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Abstract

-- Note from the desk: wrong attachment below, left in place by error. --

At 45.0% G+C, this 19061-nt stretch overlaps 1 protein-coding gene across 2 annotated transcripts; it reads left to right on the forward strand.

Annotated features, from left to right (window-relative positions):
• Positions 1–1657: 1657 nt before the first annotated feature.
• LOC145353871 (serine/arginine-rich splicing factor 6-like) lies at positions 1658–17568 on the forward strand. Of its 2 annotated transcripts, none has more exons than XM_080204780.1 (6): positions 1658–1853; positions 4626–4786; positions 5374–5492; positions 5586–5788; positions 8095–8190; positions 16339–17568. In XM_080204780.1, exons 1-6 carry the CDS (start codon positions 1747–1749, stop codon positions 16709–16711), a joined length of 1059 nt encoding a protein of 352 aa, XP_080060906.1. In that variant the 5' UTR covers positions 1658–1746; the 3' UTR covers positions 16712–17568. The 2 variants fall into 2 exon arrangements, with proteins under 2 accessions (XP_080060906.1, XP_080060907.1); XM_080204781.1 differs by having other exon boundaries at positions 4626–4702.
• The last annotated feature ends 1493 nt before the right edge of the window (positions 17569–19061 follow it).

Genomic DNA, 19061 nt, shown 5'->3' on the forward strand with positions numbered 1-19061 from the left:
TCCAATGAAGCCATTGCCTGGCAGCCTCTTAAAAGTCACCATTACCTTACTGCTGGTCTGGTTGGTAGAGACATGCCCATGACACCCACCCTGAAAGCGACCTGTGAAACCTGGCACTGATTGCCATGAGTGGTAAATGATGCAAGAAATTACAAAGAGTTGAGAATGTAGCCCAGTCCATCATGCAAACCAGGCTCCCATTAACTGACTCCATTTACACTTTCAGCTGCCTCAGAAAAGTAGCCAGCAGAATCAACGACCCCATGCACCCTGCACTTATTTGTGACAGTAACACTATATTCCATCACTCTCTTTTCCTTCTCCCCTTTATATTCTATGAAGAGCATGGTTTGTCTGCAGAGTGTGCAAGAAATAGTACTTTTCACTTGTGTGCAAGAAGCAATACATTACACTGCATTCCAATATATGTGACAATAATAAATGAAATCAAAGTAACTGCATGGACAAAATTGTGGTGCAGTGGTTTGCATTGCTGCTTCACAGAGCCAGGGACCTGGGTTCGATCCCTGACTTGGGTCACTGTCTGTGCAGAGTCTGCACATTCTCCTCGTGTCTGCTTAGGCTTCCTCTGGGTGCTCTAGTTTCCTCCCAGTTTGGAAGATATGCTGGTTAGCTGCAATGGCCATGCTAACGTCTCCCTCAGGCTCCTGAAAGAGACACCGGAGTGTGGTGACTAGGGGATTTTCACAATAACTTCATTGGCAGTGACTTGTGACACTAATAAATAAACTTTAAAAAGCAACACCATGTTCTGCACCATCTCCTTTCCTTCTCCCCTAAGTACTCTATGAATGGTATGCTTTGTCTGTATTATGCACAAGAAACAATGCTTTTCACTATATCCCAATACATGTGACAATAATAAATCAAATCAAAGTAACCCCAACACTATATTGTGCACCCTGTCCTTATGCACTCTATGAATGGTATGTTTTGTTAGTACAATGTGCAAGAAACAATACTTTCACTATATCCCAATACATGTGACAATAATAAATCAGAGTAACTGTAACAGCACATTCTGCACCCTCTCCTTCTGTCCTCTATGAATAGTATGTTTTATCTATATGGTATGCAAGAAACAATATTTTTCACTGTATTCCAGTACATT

In this paper, we argue that the use of technology is structured not only by users, technology, and social context, but also by onlookers (i.e., actors for whom the use is visible, but who are not directly involved in the activities of use themselves). Building on the "technology-in-practice" lens and insights of an ethnographic study in operating rooms where nurses used mobile technology for various work-related and recreational purposes, we show how onlookers contribute to structuring collective patterns of technology use. We conceptualize their role as the onlooker effect, which means that onlookers’ inferences, judgments, and reactions trigger users to reflect on consequences and adjust the use in front of others, a phenomenon which is activated by the cues unintentionally given off when using technology. By identifying the role of onlookers in technology use, this study goes beyond user-centric and feature-centric perspectives on information technology use, illustrating that it does not happen in a physical vacuum, but often draws in unintended audiences. The onlooker effect provides a more in-depth explanation for unexpected patterns of technology use emerging in the workplace.

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